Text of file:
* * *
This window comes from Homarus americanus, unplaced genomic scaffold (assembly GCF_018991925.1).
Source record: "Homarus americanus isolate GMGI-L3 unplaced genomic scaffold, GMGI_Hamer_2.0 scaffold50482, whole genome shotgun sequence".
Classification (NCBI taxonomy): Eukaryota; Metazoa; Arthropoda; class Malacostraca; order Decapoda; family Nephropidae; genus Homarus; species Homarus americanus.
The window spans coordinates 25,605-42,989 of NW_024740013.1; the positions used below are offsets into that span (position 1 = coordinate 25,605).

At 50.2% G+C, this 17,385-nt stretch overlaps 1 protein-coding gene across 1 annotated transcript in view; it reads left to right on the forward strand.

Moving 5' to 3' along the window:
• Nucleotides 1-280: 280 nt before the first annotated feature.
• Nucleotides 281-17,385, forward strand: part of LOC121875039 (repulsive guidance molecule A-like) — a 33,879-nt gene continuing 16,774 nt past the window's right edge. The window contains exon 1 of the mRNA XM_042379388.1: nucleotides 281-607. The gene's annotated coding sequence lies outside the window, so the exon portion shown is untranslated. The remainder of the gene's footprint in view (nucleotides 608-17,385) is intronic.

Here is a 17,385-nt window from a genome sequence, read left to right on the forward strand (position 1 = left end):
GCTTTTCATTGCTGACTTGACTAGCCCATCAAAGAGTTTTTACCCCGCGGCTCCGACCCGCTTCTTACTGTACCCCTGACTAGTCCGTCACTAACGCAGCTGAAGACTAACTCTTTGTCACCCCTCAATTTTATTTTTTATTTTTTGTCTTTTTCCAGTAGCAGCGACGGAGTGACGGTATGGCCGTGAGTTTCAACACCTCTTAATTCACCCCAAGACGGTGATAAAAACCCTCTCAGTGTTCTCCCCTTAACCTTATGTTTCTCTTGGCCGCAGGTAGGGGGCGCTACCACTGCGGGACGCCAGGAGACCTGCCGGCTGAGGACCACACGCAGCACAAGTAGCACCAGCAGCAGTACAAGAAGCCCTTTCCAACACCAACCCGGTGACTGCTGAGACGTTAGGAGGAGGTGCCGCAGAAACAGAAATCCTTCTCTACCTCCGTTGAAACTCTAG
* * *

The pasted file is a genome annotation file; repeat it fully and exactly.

This window comes from Homarus americanus, unplaced genomic scaffold (assembly GCF_018991925.1).
Source record: "Homarus americanus isolate GMGI-L3 unplaced genomic scaffold, GMGI_Hamer_2.0 scaffold50482, whole genome shotgun sequence".
Classification (NCBI taxonomy): Eukaryota; Metazoa; Arthropoda; class Malacostraca; order Decapoda; family Nephropidae; genus Homarus; species Homarus americanus.
The window spans coordinates 25,605-42,989 of NW_024740013.1; the positions used below are offsets into that span (position 1 = coordinate 25,605).

At 50.2% G+C, this 17,385-nt stretch overlaps 1 protein-coding gene across 1 annotated transcript in view; it reads left to right on the forward strand.

Moving 5' to 3' along the window:
• Nucleotides 1-280: 280 nt before the first annotated feature.
• Nucleotides 281-17,385, forward strand: part of LOC121875039 (repulsive guidance molecule A-like) — a 33,879-nt gene continuing 16,774 nt past the window's right edge. The window contains exon 1 of the mRNA XM_042379388.1: nucleotides 281-607. The gene's annotated coding sequence lies outside the window, so the exon portion shown is untranslated. The remainder of the gene's footprint in view (nucleotides 608-17,385) is intronic.

Here is a 17,385-nt window from a genome sequence, read left to right on the forward strand (position 1 = left end):
GCTTTTCATTGCTGACTTGACTAGCCCATCAAAGAGTTTTTACCCCGCGGCTCCGACCCGCTTCTTACTGTACCCCTGACTAGTCCGTCACTAACGCAGCTGAAGACTAACTCTTTGTCACCCCTCAATTTTATTTTTTATTTTTTGTCTTTTTCCAGTAGCAGCGACGGAGTGACGGTATGGCCGTGAGTTTCAACACCTCTTAATTCACCCCAAGACGGTGATAAAAACCCTCTCAGTGTTCTCCCCTTAACCTTATGTTTCTCTTGGCCGCAGGTAGGGGGCGCTACCACTGCGGGACGCCAGGAGACCTGCCGGCTGAGGACCACACGCAGCACAAGTAGCACCAGCAGCAGTACAAGAAGCCCTTTCCAACACCAACCCGGTGACTGCTGAGACGTTAGGAGGAGGTGCCGCAGAAACAGAAATCCTTCTCTACCTCCGTTGAAACTCTAG